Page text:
Allegretto’s colleague, Jared Bernstein, said the growing disparity between the haves and have nots could be the “dangerous creation of a society of tiers, impermeable based on income class.”

Allegretto and Bernstein joined other analysts who predict the aftermath of Hurricane Katrina will cut deep into the already strained pocketbooks of the working poor, especially when it comes to necessities such as gasoline to fill up their vehicles so they can go back and forth to work.

“In the coming weeks, we expect to see huge increases driven by the catastrophe. The effects tend to filter through the entire economy. And low-income families are affected by transportation and energy on a far higher rate than (those on) the high end,” Allegretto said.

Spaulding, 47, may fluctuate in and out of poverty depending on business, but her expenses have exceeded her take-home pay in the busy season. The waitress usually relies on the summer to put away money she earns at the Roman Feast restaurant to supplement her income during the slower seasons.

“Year after year, it’s getting slower and slower,” Spaulding said.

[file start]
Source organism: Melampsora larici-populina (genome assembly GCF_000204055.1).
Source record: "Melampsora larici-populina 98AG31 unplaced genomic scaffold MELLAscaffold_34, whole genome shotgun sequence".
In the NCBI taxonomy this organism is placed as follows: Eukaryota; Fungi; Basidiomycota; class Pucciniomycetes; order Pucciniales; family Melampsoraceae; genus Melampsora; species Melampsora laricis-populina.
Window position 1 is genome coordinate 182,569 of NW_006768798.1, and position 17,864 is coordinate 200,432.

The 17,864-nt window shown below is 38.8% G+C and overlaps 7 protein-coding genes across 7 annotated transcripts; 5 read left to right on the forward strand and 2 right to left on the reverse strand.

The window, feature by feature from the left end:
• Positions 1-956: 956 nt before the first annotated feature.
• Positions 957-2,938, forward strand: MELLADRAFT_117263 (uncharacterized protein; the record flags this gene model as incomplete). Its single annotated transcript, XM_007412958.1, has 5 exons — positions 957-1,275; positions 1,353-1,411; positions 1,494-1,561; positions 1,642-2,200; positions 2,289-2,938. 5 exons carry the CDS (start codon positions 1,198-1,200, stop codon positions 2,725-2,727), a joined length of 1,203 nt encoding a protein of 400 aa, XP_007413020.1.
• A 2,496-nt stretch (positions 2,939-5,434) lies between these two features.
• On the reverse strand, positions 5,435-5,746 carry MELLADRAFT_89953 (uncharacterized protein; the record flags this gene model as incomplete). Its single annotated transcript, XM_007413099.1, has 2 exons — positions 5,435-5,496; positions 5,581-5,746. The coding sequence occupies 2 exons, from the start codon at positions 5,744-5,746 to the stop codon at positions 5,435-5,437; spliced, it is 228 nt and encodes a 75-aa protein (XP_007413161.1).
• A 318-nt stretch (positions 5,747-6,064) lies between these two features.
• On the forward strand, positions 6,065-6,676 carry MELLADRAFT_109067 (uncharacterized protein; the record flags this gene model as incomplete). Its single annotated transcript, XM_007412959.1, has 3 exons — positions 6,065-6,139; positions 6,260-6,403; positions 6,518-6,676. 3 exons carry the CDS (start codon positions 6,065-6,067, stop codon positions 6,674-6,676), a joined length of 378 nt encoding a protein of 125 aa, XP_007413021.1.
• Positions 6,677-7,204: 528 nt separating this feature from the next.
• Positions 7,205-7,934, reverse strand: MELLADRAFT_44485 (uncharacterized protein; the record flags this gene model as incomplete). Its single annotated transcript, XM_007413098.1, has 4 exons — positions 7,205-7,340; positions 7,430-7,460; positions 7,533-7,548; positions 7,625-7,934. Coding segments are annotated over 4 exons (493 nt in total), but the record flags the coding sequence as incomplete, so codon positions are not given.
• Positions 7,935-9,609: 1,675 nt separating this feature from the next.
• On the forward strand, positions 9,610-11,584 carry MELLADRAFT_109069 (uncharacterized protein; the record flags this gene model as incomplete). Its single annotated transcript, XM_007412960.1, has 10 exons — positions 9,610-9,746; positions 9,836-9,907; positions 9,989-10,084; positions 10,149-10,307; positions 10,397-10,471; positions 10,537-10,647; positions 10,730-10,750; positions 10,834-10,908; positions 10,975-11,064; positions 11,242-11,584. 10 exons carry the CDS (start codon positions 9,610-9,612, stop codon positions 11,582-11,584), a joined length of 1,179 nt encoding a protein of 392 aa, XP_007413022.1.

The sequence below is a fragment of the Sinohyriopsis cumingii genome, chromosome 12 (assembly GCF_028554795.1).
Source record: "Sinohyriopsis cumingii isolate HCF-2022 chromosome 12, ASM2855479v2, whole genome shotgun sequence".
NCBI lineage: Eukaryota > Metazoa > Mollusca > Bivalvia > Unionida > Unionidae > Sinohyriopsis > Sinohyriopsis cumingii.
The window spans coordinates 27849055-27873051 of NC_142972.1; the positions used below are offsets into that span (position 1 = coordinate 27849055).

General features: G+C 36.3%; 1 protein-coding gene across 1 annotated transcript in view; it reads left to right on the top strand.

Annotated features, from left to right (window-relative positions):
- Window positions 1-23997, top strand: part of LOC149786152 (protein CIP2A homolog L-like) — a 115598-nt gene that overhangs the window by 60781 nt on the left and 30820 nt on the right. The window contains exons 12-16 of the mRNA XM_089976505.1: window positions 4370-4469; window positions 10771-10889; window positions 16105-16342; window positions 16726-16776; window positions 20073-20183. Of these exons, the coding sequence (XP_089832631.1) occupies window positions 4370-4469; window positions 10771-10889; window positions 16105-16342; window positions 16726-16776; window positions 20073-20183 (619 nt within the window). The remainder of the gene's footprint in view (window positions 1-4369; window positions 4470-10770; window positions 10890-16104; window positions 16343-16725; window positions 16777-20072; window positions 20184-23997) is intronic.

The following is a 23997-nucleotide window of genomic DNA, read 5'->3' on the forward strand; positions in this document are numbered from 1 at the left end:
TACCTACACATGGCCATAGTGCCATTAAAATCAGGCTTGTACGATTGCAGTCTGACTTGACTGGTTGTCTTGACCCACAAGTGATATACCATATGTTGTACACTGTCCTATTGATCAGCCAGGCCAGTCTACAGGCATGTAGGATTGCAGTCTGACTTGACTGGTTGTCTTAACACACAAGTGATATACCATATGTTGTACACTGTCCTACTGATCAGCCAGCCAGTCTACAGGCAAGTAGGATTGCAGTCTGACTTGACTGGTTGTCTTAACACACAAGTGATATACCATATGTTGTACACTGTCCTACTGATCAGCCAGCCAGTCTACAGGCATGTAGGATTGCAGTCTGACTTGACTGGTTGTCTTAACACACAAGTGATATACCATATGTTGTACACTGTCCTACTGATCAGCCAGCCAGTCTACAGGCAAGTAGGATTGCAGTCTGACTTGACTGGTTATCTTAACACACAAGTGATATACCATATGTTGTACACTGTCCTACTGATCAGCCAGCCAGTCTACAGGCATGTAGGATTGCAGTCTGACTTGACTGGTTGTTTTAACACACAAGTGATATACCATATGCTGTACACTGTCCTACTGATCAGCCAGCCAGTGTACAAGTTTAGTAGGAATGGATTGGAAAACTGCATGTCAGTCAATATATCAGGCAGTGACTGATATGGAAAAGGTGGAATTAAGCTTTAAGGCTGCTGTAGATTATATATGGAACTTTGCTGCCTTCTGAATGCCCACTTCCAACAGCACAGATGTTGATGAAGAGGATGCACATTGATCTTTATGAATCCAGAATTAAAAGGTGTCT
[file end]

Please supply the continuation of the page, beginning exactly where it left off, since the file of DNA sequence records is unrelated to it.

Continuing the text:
Spiraling expenses such as gasoline, food and electricity keep her, literally, awake at night. Rent amounts to $725 a month for a two-bedroom apartment, $50 monthly for car insurance. With gasoline now above $3 a gallon on the South Shore, she estimates she will spend $200 a month in gasoline. No longer on public food assistance after using up her benefits, she anticipates a monthly food bill of about $270.

She says she may have to pull money out of her 401(k) to pay for utility bills that mount dramatically during winter.

To pay the bills, economists with the California Budget Project in Sacramento have figured a single-parent family would need to rake in $21.97 per hour in El Dorado County. A single adult may rent a studio apartment at $10.40 hourly to pay for the basic necessities. And both parents would have to earn $13.18 each to care for two children, according to the 2003 study, “Making Ends Meet” completed by the California Budget Project.